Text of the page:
Man in Australia Explains Why He Lets a Huge Huntsman Spider Live In His House

Oh, Australia, the Land Of ‘Nope’, where everything is trying to kill you, or if not, there’s a good chance it’ll make you wish you were dead anyway. Some Australians think differently though.

Holconia immanis – better known as the Banded huntsman or Sydney huntsman. Photo: ibsut

In a post to the Australian spider identification page on Facebook, an Australian man called Jake Gray introduced a “big girl” that’s been living with him in his house for a whole year, noting he had been “watching her grow” into the gigantic huntsman spider she is now.

Most of us would probably decide it was time to move (or burn down the) house in this kind of situation, but as evidenced hereby, Australians are somewhat different: Jake simply glanced up and thought to himself “housemate material”. He even wrote on Facebook that he hopes to see her “grow some more” as time goes on.

The “big girl” is taking a break. Photo: Jake Gray

“Huntsman spiders have always been tolerated in our home due to their appetite for cockroaches, and we don’t use toxic kill all chemicals for pests,” Jake told IFLScience. “Just point and push flysprays.”

However, not all of his family members were happy about having the spider in the house. To calm their children, Jake and his wife named the spider Charlotte, officially promoting her to pet status.

“We first spotted Charlotte 12 months ago and she was bigger than usual and over the year she would pop up,” adding “seeing her eating a Asian house gecko was a highlight.”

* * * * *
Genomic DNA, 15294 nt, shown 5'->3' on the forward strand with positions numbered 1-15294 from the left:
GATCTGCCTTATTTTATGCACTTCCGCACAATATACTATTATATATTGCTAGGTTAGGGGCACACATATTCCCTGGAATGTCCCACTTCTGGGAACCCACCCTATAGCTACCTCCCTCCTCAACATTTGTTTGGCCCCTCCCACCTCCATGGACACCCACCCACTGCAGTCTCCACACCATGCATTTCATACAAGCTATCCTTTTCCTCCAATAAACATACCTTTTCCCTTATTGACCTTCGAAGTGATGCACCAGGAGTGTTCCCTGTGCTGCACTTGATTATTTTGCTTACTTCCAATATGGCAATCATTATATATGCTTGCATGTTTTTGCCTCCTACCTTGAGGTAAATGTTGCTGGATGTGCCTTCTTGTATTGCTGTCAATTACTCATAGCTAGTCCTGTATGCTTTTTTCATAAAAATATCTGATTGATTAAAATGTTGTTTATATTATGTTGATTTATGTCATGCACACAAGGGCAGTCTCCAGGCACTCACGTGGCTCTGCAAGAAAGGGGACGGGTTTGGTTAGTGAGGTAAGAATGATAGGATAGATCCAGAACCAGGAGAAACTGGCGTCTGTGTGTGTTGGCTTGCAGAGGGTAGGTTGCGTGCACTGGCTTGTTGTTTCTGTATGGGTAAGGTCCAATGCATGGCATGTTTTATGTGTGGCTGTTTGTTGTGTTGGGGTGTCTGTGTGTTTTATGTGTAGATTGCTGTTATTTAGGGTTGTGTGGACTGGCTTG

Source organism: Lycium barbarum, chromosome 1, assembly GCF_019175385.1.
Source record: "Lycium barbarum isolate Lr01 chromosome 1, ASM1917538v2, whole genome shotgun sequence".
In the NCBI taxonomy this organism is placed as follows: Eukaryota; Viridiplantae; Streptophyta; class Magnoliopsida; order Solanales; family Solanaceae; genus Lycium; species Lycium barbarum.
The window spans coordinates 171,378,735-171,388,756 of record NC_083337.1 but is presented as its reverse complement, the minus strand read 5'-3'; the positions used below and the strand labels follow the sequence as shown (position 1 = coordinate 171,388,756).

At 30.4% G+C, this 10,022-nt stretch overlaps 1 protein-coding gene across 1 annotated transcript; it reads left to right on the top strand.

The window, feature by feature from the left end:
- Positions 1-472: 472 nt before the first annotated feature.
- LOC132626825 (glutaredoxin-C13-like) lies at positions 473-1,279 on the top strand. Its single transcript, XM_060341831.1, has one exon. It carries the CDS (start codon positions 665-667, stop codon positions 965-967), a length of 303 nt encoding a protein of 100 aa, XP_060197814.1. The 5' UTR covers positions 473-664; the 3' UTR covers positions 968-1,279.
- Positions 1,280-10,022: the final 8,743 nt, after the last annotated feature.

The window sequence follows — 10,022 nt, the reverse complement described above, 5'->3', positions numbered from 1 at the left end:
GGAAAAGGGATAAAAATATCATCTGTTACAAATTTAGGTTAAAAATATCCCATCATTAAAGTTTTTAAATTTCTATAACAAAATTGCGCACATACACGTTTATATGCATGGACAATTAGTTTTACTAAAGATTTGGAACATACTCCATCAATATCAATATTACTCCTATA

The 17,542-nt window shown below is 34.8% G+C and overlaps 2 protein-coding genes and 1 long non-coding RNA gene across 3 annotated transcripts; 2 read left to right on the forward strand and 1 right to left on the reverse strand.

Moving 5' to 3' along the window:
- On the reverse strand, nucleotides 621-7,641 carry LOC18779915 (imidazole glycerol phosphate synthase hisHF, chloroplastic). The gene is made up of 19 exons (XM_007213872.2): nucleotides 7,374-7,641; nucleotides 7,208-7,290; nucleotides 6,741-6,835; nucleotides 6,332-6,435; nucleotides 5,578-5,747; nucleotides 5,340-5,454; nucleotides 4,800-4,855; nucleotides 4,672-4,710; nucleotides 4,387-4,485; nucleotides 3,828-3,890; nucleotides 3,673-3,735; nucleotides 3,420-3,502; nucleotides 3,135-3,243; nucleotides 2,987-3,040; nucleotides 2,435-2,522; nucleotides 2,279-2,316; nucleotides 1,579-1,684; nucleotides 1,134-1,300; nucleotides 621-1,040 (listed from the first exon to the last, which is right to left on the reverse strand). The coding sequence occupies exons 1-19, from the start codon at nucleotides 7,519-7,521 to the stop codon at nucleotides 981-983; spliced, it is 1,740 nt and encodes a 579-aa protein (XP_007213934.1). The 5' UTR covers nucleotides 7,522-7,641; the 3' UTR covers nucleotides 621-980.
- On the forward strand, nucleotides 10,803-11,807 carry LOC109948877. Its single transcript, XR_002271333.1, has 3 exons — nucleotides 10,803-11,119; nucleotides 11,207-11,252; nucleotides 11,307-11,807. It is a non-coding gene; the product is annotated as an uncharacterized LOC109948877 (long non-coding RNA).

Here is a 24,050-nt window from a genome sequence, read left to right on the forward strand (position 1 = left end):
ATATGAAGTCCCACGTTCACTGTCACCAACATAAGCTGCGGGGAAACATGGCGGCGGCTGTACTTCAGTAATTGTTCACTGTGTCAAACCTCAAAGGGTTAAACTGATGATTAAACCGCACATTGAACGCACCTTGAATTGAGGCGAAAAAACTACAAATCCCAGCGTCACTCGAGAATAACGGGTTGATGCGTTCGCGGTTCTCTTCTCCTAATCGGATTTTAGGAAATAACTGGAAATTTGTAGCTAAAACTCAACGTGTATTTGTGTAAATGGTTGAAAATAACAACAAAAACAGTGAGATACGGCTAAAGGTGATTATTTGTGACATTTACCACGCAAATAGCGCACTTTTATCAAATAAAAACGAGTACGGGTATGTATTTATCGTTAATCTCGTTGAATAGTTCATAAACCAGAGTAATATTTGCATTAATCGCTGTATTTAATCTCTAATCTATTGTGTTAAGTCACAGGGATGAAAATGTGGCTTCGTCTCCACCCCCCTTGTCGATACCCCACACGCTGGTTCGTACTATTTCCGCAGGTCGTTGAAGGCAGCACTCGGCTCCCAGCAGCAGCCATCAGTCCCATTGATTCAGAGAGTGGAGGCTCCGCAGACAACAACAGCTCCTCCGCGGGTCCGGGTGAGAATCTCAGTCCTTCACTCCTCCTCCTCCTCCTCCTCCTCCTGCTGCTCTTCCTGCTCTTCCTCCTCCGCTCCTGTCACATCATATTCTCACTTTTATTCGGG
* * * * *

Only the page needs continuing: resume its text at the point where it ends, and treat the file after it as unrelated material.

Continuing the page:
While the spider looks pretty terrifying, with people in comments declaring that “bruh, that’s the spider’s house now,” this particular species isn’t as harmful as it appears. Despite the name, it doesn’t hunt men, so to say.

Cockroach killer. Photo: Pommiebastards

Even though Holconia immanis – better known as the Banded huntsman or Sydney huntsman – do produce venom, they are unlikely to use it on humans. They prefer to run away rather than bite, and even if they were to bite you, the effects would be mild.

So they can only really cause you harm by scaring you into doing something reckless, such as freak out and drive your car into a lake which one man did in 2016 after one specimen touched him on his arm.

For the most part, the spiders aren’t harmful at all and even act as pest-control service, eliminating unwanted guests that are mostly smaller than this poor possum.

The spiders can grow up to around 15 centimeters (six inches) long, and they are pretty fast, so the best way to deal with them is to remain calm (if you can).

“What should you do if you do find a big spider in your car or living room? First, get a grip! She isn’t going to hurt you,” behavioral ecologist and spider expert Linda S. Rayor wrote in a piece about hunstman spiders.

“Second, find a take-away container, scoop the spider into the container and release it outside. Huntsman spiders almost never bite humans since they rely on speed to escape most predators. When they do bite, most bites are quick defensive nips without injecting venom.

In 14 years of studying Aussie huntsman spiders, I’ve handled many thousands of individuals and been bitten only 11 times when I (mostly) deserved it.”

Yes, Australia is different, and so are Australians…


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